Life was written in protest against Ted Hughes’ Examination at the Womb-door

Who owns these pink crinkly feet?               Life.
Who owns this screwed-up face?                  Life
Who owns these noisy lungs?                        Life
Who owns these kicking muscles?                Life
Who owns this unreliable stomach?              Life
Who owns this undeveloped brain?              Life
Who owns this vital fluid?                              Life
Who owns these unfocused eyes?                Life
Who owns this searching tongue?                 Life
Who owns this waking wail?                          Life
Given, relished, cherished for life?               Love
Who owns this miraculous earth?                Life
Who fills this universe?                                 Life
Who brings hope?                                          Life
Who is stronger than resolve?                     Life
Stronger than love?                                       Life
Stronger than life?                                         Nothing
Stronger than death?                                    Nothing

Pass child and be loved.
 is part of Ted Hughes’s collection Crow, which I was obliged to read during a poetry course. Because of its pre-occupation with Death, I loathed most of the collection, and especially this one.  In the spirit of Kenia’s prompt  at,  to look again at a poem which we do not like, and write our own in the same style.  I will re-read the collection, but I can’t promise to like it.


All poetry, prose and pictures posted here, except where otherwise stated, is my own, and may only be used elsewhere with my expressed permission. Please don't be inhibited from correcting my bloopers and making suggestions: Most of what I post here is instant, ill-considered and off-the-cuff, in serious need of editing.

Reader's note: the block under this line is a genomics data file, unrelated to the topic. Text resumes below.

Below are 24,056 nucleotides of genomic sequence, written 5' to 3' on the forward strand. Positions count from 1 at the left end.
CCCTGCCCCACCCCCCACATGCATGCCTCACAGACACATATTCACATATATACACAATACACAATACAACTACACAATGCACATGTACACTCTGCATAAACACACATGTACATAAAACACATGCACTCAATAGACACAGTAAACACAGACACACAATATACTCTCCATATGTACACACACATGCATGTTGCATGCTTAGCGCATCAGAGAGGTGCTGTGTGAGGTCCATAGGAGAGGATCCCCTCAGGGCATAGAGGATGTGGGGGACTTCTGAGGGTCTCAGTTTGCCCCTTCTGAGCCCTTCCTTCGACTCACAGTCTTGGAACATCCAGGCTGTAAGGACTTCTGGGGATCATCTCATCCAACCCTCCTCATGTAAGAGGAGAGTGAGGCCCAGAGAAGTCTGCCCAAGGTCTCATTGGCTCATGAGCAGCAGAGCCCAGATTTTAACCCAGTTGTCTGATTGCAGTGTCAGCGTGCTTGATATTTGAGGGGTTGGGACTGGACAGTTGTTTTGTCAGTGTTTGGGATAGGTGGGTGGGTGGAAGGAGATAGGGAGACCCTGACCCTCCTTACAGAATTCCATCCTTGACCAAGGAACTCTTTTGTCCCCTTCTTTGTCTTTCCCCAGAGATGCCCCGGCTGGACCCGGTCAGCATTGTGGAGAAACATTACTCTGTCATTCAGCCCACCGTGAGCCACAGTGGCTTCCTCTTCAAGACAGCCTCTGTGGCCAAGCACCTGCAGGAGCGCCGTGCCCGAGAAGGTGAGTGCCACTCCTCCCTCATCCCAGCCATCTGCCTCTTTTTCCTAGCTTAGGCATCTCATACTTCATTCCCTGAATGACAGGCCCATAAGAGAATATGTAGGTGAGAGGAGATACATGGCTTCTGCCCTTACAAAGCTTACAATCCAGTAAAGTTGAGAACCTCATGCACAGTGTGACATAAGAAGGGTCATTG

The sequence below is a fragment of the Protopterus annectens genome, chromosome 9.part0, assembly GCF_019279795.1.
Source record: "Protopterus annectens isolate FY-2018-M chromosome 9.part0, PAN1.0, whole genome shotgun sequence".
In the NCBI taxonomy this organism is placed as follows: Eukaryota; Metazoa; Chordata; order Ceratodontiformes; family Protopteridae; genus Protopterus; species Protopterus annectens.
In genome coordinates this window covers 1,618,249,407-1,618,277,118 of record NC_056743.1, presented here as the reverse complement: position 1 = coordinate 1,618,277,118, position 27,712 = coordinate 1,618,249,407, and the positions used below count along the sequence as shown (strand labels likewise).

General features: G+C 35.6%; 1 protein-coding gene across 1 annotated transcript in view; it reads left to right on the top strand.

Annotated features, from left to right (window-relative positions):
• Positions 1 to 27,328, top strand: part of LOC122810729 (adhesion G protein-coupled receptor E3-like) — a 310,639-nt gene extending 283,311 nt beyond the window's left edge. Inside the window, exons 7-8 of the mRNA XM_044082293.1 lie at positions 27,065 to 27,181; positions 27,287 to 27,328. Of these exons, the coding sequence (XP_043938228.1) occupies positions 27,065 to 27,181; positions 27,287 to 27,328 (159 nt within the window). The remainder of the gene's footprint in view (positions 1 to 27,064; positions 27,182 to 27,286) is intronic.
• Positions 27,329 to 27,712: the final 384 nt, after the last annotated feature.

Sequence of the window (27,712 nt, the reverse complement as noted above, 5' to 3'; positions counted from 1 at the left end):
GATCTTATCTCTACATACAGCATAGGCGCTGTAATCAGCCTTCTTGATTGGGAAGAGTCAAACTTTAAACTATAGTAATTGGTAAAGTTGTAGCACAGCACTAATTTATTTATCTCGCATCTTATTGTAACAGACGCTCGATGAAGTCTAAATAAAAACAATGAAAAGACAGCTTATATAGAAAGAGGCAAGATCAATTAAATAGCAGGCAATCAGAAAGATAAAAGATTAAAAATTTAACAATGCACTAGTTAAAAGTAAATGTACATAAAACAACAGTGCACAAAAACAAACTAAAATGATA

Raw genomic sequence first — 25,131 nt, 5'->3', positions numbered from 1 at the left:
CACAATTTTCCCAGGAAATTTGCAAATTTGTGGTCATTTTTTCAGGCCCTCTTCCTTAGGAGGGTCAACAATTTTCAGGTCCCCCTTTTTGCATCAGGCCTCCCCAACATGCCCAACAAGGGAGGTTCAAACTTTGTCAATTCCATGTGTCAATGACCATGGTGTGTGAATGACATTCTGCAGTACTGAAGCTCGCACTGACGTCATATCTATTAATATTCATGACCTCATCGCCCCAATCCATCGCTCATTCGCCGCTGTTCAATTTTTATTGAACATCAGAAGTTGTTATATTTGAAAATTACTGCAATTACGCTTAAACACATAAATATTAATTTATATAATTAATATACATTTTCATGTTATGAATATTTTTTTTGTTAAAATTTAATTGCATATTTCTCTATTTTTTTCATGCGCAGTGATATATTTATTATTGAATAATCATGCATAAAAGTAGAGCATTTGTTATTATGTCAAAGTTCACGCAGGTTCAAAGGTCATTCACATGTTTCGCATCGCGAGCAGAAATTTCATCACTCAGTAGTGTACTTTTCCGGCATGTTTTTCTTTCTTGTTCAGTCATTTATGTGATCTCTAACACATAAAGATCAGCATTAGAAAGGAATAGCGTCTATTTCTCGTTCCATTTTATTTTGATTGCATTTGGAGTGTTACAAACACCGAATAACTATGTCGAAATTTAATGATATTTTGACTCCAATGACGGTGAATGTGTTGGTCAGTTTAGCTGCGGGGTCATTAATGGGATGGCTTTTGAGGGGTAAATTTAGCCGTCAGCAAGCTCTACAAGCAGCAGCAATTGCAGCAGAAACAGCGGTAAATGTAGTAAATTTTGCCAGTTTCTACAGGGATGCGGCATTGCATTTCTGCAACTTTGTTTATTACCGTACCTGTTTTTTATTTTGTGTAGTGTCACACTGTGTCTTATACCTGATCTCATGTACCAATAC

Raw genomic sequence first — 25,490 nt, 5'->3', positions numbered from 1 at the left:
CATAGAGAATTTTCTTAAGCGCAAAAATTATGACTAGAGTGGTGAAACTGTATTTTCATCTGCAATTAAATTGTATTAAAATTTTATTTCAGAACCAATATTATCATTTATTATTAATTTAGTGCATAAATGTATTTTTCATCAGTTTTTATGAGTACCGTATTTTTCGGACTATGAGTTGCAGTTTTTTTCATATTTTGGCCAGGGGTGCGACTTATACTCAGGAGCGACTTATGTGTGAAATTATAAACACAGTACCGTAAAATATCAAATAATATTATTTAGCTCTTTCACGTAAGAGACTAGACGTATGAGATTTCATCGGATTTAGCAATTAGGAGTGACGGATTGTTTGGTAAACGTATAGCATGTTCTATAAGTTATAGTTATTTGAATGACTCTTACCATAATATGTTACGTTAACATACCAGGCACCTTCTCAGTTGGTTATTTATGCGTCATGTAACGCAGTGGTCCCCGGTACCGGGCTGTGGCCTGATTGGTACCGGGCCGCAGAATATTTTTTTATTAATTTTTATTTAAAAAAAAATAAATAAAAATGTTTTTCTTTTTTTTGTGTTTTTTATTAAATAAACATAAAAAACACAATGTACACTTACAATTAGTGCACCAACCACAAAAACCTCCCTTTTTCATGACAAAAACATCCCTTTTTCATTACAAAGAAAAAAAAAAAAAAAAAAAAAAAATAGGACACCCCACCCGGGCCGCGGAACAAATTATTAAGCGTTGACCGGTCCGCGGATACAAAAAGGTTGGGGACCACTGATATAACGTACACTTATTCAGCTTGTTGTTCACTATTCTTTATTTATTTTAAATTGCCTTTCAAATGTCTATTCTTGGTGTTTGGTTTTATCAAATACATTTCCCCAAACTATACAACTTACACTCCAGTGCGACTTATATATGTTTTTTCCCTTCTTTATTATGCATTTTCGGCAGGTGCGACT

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15 Responses to Life

  1. shanyns says:

    Yours is a snap and a pop in reply to the doom and gloom of Hughes…I don’t like him or Plath. He may be something ‘great’ but not to me, this however is such a wonderful write and a resounding shout in favor of life! Yes!


  2. shawnacy says:

    turned that puppy on it’s ear. i hear it as a resounding parry and thrust.
    well done.


  3. margaretbednar says:

    His poem is a downer and I would not want to live my life like that. Yours, however, gives new meaning to the phrase … Is the glass half empty or half full? Its all in the way we approach life.


  4. peggygoetz says:

    I really do like this poem of yours very much. So very full of life and hope!


  5. lolamouse says:

    Married to Plath, it’s no wonder he wrote like he did! Or that she wrote like she did! Anyway, yours is much more uplifting. Nice response to the prompt!


  6. Shawna says:

    This is a precious exploration of new life. Love the pink crinkly feet and that tiny tongue looking for milk. 🙂


  7. brian miller says:

    ha. i hear you on hughes…i like some of his stuff but this was a great retort to that poem…and the life you give it…stronger than life nothing, for sure…


  8. Beautiful and thought-provoking. I applaud your dedication to life-long learning. I like to believe I have the same enthusiasm as you.


  9. I love Ted Hughes’ work, and I think your parody has done justice to the original, as well as keeping to your own high standard of poetic expression. I enjoyed this very much.


  10. markwindham says:

    Not familiar with Hughes. After reading his, like yours much better.


    • vivinfrance says:

      Ted Hughes was the last but 2 UK poet laureate, married to Sylvia Plath.


      • markwindham says:

        I shall have to look into him, along with so many others. My poetic education is sorely lacking. Along with grammar, spelling, typing…. 🙂 I would so love to have the time and resources to go back to school.


        • vivinfrance says:

          It’s never too late. I gained my online degree at 73. Before that, earning a living gets in the way a bit!


        • Shawna says:

          He’s the man who made Sylvia kill herself. 😉


          • vivinfrance says:

            and the lover for whom he left Plath. That lover also killed her and Hughes’ daughter. This may be the reason I cannot like his poetry—the deaths are always at the back of my mind. Poem Hunter says that Ted Hughes is consistently described as one of the twentieth century’s greatest English poets, but I have difficulty agreeing with that statement!


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